That leaves Brayden Schenn as the top goal scorer over the last four games (three) who is likely to take the ice this afternoon.  Schenn has become something of a reliable half-point a game player for the Flyers, having hit or topped that threshold in each of the last four seasons, including this one.  He has been an even more productive player of late, going 4-3-7 over his last six games.  Schenn is 2-5-7, minus-3, in 17 career games against the Caps.

Shayne Gostisbehere has more than twice as many points from the blue line than any other Flyer defenseman, and he has done it in just 32 games.  He is also leading all rookie defensemen in goals (nine), assists (17), and points (26), despite playing in 20 fewer games (32) than the second-place rookie scorer among defensemen (St. Louis’ Colton Parayko: 6-13-19).  He is 1-5-6 in the Flyers’ last four games to lead their defense in scoring, including a pair of assists in the 4-3 win over the Caps on January 27th in his only career appearance against Washington.

Michal Neuvirth won that overtime decision over the Caps 11 days ago, and since Steve Mason got the call in yesterday’s loss to the Rangers, he might have been called upon again for this game.  However, he is out with a groin injury, and Anthony Stolarz was recalled from Lehigh Valley in the AHL to fill in.  He has not yet appeared in an NHL game.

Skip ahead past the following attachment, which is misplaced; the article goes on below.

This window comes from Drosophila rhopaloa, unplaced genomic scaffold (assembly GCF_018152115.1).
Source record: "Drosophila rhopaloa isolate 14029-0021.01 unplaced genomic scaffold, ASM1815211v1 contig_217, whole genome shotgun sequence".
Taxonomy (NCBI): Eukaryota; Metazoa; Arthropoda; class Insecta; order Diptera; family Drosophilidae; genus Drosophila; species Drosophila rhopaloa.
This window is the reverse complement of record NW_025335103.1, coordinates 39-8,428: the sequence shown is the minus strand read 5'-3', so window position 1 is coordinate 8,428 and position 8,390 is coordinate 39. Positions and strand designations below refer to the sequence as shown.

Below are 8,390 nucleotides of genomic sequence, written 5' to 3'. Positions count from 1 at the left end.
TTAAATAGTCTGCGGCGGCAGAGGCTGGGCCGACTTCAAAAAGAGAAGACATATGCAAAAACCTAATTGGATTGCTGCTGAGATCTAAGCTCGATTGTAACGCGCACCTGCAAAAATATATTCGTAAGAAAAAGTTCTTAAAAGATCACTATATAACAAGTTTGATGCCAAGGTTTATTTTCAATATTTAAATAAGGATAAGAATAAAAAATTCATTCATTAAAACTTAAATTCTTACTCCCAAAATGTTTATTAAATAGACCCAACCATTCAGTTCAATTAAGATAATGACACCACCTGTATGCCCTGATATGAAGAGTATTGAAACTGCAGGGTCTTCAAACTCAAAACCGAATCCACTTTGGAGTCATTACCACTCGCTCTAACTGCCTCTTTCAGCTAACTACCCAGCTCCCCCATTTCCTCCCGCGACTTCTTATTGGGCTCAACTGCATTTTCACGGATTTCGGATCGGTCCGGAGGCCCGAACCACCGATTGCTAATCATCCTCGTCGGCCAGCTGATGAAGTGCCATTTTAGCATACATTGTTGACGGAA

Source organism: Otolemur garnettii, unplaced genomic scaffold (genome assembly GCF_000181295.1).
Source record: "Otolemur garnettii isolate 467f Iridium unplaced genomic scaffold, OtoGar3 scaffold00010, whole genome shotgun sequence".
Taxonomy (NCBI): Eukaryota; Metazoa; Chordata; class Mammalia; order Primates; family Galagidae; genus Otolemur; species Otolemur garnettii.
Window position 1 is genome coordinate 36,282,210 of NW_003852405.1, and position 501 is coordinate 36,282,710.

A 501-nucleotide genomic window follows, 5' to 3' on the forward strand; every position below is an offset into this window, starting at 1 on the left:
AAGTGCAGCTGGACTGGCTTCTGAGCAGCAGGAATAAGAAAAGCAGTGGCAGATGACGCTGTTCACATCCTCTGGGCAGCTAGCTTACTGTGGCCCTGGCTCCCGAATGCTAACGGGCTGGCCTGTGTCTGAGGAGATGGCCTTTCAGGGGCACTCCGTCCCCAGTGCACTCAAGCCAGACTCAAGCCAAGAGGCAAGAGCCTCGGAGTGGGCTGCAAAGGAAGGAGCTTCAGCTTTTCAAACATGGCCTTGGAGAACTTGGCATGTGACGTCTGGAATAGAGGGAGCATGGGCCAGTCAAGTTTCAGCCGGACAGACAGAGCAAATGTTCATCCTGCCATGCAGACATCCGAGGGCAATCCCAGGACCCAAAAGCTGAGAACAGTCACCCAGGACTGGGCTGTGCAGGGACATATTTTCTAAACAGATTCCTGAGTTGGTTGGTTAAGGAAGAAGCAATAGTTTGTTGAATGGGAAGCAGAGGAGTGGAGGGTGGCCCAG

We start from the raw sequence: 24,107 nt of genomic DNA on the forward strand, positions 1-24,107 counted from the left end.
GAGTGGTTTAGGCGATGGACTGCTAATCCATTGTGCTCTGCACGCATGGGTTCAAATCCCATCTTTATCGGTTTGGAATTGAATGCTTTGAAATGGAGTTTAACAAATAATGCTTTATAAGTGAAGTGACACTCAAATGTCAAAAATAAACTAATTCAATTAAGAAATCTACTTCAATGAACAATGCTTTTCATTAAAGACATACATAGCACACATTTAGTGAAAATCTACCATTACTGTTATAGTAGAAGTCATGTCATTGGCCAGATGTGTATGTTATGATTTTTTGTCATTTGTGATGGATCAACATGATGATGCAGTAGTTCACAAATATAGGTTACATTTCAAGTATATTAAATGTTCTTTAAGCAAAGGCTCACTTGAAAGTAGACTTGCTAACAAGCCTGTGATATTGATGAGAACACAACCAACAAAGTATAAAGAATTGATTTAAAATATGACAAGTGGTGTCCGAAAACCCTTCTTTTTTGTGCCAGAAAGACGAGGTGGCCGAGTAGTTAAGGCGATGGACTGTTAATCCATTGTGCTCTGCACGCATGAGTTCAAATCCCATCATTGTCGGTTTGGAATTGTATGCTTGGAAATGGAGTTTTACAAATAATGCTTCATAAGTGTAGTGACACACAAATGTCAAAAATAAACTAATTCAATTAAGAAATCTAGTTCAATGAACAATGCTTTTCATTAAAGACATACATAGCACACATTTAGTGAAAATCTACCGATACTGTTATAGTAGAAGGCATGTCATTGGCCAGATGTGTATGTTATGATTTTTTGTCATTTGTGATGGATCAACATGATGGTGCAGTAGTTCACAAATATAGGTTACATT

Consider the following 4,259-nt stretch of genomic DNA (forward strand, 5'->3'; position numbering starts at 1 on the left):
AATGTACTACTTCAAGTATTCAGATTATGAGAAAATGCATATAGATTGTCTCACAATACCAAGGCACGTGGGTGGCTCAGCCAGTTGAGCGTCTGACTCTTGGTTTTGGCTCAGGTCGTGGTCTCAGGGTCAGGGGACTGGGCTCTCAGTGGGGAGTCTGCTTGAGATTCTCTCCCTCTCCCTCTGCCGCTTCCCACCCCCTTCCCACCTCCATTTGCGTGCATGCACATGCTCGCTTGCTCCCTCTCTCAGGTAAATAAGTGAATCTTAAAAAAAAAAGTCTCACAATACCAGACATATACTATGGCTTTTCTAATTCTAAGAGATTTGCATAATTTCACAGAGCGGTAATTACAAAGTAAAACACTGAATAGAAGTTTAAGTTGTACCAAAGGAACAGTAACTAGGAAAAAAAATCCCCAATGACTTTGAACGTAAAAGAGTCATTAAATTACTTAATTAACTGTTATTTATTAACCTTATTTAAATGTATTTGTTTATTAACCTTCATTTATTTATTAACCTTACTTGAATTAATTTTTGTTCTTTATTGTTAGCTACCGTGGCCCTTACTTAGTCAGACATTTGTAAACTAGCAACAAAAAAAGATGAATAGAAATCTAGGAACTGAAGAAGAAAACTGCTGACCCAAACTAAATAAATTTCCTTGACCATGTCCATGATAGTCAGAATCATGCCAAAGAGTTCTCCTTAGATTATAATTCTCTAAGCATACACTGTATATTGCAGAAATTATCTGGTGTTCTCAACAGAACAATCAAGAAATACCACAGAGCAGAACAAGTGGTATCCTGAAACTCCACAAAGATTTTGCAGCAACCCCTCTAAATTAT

That might leave things up to Mason in the end.  He stopped 26 of 28 shots in the shootout loss yesterday.  He has been solid of late, going 4-2-2, 2.22, .932, with a shutout over his last eight appearances.  He is 7-4-2, 2.83, .904, with two shutouts in 14 career appearances against the Capitals.

Here is how the teams compare overall…


1. The Flyers have allowed the second-highest number of shots per game in the league (32.4).

2.  No team has taken fewer leads into the first intermission than the Flyers.  They are 7-1-0 in those instances, but eight leads at the first intermission is far behind Toronto, with the second-fewest instances (12).

3.  Not that the Flyers do all that well when they score first, either.  Their .640 winning percentage in such games (16-6-3) ranks just 23rd in the league.

4.  If the Caps’ power play is going to get well, it might come at Philadelphia’s expense. The Flyers rank 24th in road penalty killing efficiency (78.5 percent).

5.  Philadelphia is not an especially good team on the road in terms of possession, but neither are they especially bad.  Their 49.2 percent Corsi-for at 5-on-5 overall ranks 12th in the league (numbers from war-on-ice.com).